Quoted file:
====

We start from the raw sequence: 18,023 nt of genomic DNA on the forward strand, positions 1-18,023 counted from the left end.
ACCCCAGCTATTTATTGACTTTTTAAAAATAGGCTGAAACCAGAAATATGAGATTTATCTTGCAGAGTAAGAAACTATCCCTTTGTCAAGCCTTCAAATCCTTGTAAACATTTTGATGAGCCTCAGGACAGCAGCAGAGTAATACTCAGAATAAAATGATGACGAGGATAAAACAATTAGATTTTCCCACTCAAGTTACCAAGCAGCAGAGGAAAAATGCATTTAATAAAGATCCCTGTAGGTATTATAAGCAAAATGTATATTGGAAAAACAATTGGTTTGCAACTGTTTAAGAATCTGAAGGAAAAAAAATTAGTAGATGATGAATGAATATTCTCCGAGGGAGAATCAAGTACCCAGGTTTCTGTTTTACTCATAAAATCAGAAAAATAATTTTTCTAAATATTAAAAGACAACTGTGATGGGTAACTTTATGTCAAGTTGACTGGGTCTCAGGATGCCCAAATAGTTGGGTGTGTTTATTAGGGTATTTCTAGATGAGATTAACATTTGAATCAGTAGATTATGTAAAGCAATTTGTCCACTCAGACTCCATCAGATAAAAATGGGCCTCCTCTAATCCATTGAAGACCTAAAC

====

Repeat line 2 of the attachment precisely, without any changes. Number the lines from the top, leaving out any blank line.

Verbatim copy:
ACCCCAGCTATTTATTGACTTTTTAAAAATAGGCTGAAACCAGAAATATGAGATTTATCTTGCAGAGTAAGAAACTATCCCTTTGTCAAGCCTTCAAATCCTTGTAAACATTTTGATGAGCCTCAGGACAGCAGCAGAGTAATACTCAGAATAAAATGATGACGAGGATAAAACAATTAGATTTTCCCACTCAAGTTACCAAGCAGCAGAGGAAAAATGCATTTAATAAAGATCCCTGTAGGTATTATAAGCAAAATGTATATTGGAAAAACAATTGGTTTGCAACTGTTTAAGAATCTGAAGGAAAAAAAATTAGTAGATGATGAATGAATATTCTCCGAGGGAGAATCAAGTACCCAGGTTTCTGTTTTACTCATAAAATCAGAAAAATAATTTTTCTAAATATTAAAAGACAACTGTGATGGGTAACTTTATGTCAAGTTGACTGGGTCTCAGGATGCCCAAATAGTTGGGTGTGTTTATTAGGGTATTTCTAGATGAGATTAACATTTGAATCAGTAGATTATGTAAAGCAATTTGTCCACTCAGACTCCATCAGATAAAAATGGGCCTCCTCTAATCCATTGAAGACCTAAAC